The third chart is the Nasdaq Composite Index (COMPQ). This one has some huge oscillations also but with an upward slant to it. There is a bit of frenzy/bubble going on here, similar to the 2000 bubble. So far COMPQ is the only one of the three to push above the February 2020 highs. Bulls are clearly winning this battle...but for how long?
Memorial Day | Remembered… Forever
The following is a post I wrote last year on Memorial Day weekend. I see no reason to change it as I am proud to remember and honor those who have gone before us. This is definitely a different holiday weekend with millions out of work and fighting a terrible pandemic.
Here in the United States it is officially Memorial Day on Monday. Cookouts, camping, boating, the Indianapolis 500 all part of the official start of the summer season. But on this Memorial Day weekend my thoughts turn to remembering my Uncle Bob.
World War II
Uncle Bob served in the Army in World War II and the Korean War and then at the Pentagon for many years. He was a great guy and my favorite uncle. I was fortunate to have been able to spend some time with him in the late ’80s when we lived in Northern Virginia.
He would come visit the family and many times he and I would go play golf at Andrews Air Force Base and other courses around Washington D.C. I remember asking him about the war but he never wanted to talk about it. That was Uncle Bob.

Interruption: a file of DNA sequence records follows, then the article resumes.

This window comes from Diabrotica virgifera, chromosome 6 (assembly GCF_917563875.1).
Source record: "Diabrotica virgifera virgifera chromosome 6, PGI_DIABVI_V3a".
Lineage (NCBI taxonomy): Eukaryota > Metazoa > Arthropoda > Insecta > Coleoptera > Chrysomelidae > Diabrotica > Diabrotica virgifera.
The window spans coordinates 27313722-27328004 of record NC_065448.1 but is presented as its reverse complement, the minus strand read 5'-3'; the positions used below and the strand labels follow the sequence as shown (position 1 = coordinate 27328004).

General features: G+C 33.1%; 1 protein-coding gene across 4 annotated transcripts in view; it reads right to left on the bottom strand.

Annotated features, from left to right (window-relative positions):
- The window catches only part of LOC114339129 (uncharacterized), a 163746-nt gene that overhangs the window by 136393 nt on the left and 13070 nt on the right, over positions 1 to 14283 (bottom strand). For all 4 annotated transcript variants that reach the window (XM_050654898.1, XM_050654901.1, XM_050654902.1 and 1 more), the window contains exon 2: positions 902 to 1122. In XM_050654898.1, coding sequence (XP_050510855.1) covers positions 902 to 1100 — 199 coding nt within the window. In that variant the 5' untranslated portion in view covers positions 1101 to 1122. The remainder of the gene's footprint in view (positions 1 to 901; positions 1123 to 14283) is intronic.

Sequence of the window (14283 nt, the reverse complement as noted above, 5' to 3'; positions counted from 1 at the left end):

He didn’t want to talk about how he was in North Africa in 1943 and won the Silver Star for bravery. He didn’t talk about the Bronze Star that he received either. He didn’t talk about the fact that he was with the Army fighting their way up Italy to Monte Casino. I have a newspaper article about Uncle Bob from April 1944, with the title… “Says War Beyond Description”.
Uncle Bob died in 1990 of cancer at the age of 69. He, like my Dad, just liked those cigarettes a little too much. Uncle Bob was laid to rest in Arlington National Cemetery. I was there when they buried him. I have his flag and his medals.
Remembering Uncle Bob and many others on this Memorial Day weekend. Remembered …forever.
How Much of a Second Wave?
The stock market had a very strong move down from its high in February. This is the end of the bull run from March 2009. And I believe it is also the end of an extended cycle wave from August 1982.
For purpose of this post I am confining my analysis to the Dow Jones Industrial Average (DJIA). The DJIA peaked on February 12 with an intra-day high of 29, 568.57 and a low of 18,213.65 to complete the first wave down. For now I am calling this Intermediate Wave (1). By the way, that DJIA high was just 3.2% above the Fibonacci level of 28,657.